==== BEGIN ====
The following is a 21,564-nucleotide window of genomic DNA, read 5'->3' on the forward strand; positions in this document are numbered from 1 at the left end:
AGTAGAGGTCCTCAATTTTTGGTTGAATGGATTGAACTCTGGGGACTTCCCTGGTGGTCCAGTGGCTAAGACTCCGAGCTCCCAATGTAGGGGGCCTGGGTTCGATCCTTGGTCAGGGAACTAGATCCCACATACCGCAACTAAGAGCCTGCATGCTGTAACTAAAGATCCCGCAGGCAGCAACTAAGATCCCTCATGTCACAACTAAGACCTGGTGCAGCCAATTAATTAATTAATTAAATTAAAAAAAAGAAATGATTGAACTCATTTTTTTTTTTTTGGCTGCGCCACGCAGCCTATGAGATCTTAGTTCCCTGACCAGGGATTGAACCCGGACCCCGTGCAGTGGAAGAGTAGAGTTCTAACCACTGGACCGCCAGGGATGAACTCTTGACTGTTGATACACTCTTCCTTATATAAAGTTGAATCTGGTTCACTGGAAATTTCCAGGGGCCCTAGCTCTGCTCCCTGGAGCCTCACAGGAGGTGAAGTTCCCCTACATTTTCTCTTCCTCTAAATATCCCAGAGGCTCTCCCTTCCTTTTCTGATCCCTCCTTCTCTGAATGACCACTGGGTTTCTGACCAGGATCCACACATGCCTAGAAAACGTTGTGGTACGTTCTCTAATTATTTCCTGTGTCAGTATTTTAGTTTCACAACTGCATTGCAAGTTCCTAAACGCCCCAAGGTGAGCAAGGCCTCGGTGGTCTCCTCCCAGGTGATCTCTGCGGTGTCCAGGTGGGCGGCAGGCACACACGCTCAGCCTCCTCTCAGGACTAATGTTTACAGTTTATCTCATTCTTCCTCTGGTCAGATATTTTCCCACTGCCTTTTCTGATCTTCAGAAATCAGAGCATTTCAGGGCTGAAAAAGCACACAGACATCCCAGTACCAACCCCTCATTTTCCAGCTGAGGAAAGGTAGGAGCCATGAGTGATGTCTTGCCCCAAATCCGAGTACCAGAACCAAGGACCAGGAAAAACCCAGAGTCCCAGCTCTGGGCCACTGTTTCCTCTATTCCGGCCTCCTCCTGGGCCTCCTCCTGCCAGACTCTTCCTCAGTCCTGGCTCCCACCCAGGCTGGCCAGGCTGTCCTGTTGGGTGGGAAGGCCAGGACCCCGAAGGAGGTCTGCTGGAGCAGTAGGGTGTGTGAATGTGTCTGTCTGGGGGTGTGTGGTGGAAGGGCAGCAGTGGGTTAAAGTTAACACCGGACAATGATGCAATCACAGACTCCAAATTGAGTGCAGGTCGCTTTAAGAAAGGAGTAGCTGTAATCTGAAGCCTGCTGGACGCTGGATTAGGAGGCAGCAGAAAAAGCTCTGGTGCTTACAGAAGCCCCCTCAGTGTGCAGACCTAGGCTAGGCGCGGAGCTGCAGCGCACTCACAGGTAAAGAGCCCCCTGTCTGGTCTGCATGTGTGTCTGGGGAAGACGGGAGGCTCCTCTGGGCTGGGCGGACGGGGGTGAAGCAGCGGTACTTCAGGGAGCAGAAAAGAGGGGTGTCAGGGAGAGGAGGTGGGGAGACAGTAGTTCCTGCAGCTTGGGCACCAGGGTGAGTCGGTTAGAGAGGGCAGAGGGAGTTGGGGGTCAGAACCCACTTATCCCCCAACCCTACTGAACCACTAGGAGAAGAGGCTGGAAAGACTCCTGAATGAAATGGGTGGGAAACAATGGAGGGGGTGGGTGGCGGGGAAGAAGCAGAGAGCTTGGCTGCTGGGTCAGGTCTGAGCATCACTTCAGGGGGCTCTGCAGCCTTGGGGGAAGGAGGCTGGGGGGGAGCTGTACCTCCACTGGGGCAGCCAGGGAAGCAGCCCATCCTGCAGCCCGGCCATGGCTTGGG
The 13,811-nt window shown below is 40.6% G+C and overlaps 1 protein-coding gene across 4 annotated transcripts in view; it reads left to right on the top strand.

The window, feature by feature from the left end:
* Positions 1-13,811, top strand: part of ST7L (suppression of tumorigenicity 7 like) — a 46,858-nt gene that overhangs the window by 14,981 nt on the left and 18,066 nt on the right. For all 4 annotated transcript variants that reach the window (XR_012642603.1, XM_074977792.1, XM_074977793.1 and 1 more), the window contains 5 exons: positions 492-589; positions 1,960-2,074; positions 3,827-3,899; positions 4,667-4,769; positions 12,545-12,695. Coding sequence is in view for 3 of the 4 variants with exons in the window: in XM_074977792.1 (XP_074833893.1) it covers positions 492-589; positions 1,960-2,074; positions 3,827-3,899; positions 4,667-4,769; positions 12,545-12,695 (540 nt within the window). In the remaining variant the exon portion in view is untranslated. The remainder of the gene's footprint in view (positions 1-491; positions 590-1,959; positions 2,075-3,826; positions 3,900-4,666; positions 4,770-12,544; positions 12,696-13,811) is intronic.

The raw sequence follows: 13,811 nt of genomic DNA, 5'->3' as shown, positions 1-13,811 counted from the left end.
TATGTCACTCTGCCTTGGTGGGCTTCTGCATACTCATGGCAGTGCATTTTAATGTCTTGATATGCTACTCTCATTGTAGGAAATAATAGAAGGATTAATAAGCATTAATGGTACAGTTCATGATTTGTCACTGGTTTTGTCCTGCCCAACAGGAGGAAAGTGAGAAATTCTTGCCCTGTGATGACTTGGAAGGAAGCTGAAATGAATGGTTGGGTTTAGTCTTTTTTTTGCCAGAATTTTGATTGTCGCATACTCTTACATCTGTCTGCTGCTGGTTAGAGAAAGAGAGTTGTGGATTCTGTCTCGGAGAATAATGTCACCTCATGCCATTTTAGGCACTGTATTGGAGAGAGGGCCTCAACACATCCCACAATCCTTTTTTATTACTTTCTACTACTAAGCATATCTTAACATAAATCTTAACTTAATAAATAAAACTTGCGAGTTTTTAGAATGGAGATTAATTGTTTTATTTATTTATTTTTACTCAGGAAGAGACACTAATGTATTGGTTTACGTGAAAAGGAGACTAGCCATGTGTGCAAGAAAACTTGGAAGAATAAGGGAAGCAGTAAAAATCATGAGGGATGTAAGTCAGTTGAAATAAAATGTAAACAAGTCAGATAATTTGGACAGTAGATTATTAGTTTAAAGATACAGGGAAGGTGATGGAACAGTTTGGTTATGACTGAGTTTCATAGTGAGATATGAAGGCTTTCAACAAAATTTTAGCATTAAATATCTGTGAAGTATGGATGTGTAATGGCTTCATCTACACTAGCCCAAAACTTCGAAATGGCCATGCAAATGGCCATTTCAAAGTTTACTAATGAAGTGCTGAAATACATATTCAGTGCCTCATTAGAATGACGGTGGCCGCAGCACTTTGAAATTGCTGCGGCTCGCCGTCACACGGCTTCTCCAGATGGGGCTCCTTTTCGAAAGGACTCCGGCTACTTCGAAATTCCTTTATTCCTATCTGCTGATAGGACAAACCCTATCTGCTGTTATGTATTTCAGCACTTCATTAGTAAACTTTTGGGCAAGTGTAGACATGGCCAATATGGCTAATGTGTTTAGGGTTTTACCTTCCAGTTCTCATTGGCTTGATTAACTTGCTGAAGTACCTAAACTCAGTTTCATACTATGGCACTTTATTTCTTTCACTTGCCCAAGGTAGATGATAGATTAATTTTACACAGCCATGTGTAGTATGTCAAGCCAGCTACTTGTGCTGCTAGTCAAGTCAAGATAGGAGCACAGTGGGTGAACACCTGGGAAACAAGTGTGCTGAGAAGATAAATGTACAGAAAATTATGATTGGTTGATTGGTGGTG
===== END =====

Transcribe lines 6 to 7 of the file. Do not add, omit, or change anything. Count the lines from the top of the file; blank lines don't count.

The raw sequence follows: 13,811 nt of genomic DNA, 5'->3' as shown, positions 1-13,811 counted from the left end.
TATGTCACTCTGCCTTGGTGGGCTTCTGCATACTCATGGCAGTGCATTTTAATGTCTTGATATGCTACTCTCATTGTAGGAAATAATAGAAGGATTAATAAGCATTAATGGTACAGTTCATGATTTGTCACTGGTTTTGTCCTGCCCAACAGGAGGAAAGTGAGAAATTCTTGCCCTGTGATGACTTGGAAGGAAGCTGAAATGAATGGTTGGGTTTAGTCTTTTTTTTGCCAGAATTTTGATTGTCGCATACTCTTACATCTGTCTGCTGCTGGTTAGAGAAAGAGAGTTGTGGATTCTGTCTCGGAGAATAATGTCACCTCATGCCATTTTAGGCACTGTATTGGAGAGAGGGCCTCAACACATCCCACAATCCTTTTTTATTACTTTCTACTACTAAGCATATCTTAACATAAATCTTAACTTAATAAATAAAACTTGCGAGTTTTTAGAATGGAGATTAATTGTTTTATTTATTTATTTTTACTCAGGAAGAGACACTAATGTATTGGTTTACGTGAAAAGGAGACTAGCCATGTGTGCAAGAAAACTTGGAAGAATAAGGGAAGCAGTAAAAATCATGAGGGATGTAAGTCAGTTGAAATAAAATGTAAACAAGTCAGATAATTTGGACAGTAGATTATTAGTTTAAAGATACAGGGAAGGTGATGGAACAGTTTGGTTATGACTGAGTTTCATAGTGAGATATGAAGGCTTTCAACAAAATTTTAGCATTAAATATCTGTGAAGTATGGATGTGTAATGGCTTCATCTACACTAGCCCAAAACTTCGAAATGGCCATGCAAATGGCCATTTCAAAGTTTACTAATGAAGTGCTGAAATACATATTCAGTGCCTCATTAGAATGACGGTGGCCGCAGCACTTTGAAATTGCTGCGGCTCGCCGTCACACGGCTTCTCCAGATGGGGCTCCTTTTCGAAAGGACTCCGGCTACTTCGAAATTCCTTTATTCCTATCTGCTGATAGGACAAACCCTATCTGCTGTTATGTATTTCAGCACTTCATTAGTAAACTTTTGGGCAAGTGTAGACATGGCCAATATGGCTAATGTGTTTAGGGTTTTACCTTCCAGTTCTCATTGGCTTGATTAACTTGCTGAAGTACCTAAACTCAGTTTCATACTATGGCACTTTATTTCTTTCACTTGCCCAAGGTAGATGATAGATTAATTTTACACAGCCATGTGTAGTATGTCAAGCCAGCTACTTGTGCTGCTAGTCAAGTCAAGATAGGAGCACAGTGGGTGAACACCTGGGAAACAAGTGTGCTGAGAAGATAAATGTACAGAAAATTATGATTGGTTGATTGGTGGTG